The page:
Researchers Teach Robots Deception by Mimicking Squirrels
Georgia Tech researchers Ronald Arkin and Alan Wagner pose with robots that have been trained to deceive each other by studying the behavior of squirrels trying to protect their food stash. The work funded by the Office of Naval Research could eventually be used by the US military. (Source: Georgia Tech)
I think we all like to think that we do things in some sort of logical fashion that we can then project onto robots. The problem is occasionally we have one of those brain duds and what we do doesn't have any logic to it at all. We also have the fact of making a mistake that ends up defying logic and working out really well. Robots, in the end, will always do exactly what they were programmed to do. Whether it be a learning program or simple logic, it will only do what it is told to do.
Thanks, Charles, I will check that out. I am quite interested to see how this would be done, considering how difficult humor is even for humans who speak the same language, not to mention it is the most difficult thing to translate in other languages. Appreciate the info!
Yes, jmiller, this is true...and I hope this is what will always separate humans from robots! But robot design is getting so sophisticated that who knows, maybe sometime there will be artificial intelligence even for that! Personally, I hope not, but the mind boggles...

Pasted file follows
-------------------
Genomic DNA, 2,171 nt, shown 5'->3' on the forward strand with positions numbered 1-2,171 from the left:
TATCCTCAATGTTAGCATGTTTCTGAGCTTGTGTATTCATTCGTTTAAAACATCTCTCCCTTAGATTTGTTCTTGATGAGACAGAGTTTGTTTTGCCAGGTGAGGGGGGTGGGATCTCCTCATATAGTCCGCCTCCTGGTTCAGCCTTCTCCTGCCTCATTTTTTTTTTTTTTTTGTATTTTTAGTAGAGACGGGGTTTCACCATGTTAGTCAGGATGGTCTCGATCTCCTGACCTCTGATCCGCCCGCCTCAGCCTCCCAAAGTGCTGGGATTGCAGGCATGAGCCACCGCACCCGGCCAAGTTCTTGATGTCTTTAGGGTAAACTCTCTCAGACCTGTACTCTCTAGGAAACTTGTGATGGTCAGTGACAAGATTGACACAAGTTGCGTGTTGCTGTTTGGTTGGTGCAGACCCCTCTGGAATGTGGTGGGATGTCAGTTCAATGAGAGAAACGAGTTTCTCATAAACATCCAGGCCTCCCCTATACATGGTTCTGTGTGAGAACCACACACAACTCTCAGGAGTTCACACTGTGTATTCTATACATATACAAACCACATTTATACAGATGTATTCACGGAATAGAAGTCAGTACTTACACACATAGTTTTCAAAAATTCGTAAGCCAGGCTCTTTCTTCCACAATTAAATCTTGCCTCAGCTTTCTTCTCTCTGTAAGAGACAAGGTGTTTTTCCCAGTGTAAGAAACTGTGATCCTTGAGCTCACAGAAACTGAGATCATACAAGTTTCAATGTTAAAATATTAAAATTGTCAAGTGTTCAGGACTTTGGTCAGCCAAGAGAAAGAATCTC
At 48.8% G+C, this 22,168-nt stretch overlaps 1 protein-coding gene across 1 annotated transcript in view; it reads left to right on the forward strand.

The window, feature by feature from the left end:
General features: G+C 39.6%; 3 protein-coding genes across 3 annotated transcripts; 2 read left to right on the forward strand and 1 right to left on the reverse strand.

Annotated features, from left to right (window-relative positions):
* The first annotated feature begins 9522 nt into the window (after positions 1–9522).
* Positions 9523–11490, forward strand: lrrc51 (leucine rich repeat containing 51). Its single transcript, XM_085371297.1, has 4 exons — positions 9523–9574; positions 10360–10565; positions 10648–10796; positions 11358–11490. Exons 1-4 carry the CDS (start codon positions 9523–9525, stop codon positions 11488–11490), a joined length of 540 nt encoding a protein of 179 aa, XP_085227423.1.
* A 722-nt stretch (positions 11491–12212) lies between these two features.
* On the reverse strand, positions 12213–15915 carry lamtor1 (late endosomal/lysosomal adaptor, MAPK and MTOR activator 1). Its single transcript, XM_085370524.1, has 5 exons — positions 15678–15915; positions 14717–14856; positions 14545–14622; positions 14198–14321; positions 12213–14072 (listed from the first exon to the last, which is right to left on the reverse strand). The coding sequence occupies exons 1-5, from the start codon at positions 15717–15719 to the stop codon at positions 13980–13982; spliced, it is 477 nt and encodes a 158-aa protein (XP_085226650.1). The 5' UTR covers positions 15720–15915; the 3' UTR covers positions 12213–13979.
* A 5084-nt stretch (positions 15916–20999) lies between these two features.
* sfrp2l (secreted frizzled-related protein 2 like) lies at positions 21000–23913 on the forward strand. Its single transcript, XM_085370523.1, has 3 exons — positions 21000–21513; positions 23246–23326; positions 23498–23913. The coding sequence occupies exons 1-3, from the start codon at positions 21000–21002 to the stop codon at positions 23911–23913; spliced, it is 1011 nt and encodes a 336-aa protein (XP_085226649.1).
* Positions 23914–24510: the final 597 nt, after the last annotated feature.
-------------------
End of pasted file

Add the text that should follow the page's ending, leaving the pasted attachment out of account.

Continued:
I wonder if they'll still call it artificial intelligence when the computer is programmed to have a blonde moment...no offense to any blondes. It is scary to think about how much artificial intelligence has come in the last few years. In college I remember they used to test aretificial intelligence by some test and computers improved so much that they had to change the test.
Thanks, Elizabeth--this is very funny, as well as an intelligent use of biomimicry in research design. Squirrels are very sly creatures. It's also interesting that the biomimicry here is now aimed at behavior, not movements, as you point out. That's a sign that design is making progress past some simple basic problems, and moving into a different phase.
Indeed, Ann. Movements are one thing that engineers have really made significant progress on in terms of robots...behavior really is the next wave now. It's interesting when they use animal behaviors, I think, because humans can never really fully understand animals, if you think about it. They can observe them and get a good idea of the how and why of behaviors, but we don't really know what's going on in an animal's mind. To transfer that to robots is quite a challenge in its own right, I think! Will be interesting to see how this all develops. It seems like there is something new every day!
The movements phase took a long time. Much initial research was simply fundamental work trying to see all the different ways you could design a robot that moves. Later, that went 180 degrees and design of movements was targeted to specific uses, such as much of Boston Robotics' work. That seems to be about the time that more military funding was becoming available.
That's an interesting bit of history. It seems now that a lot of the behvaioral type of robot innovation seems to be coming out of research institutions and universities vs. the military. In fact, I think also it's becoming the same for research into robotic movement, too.
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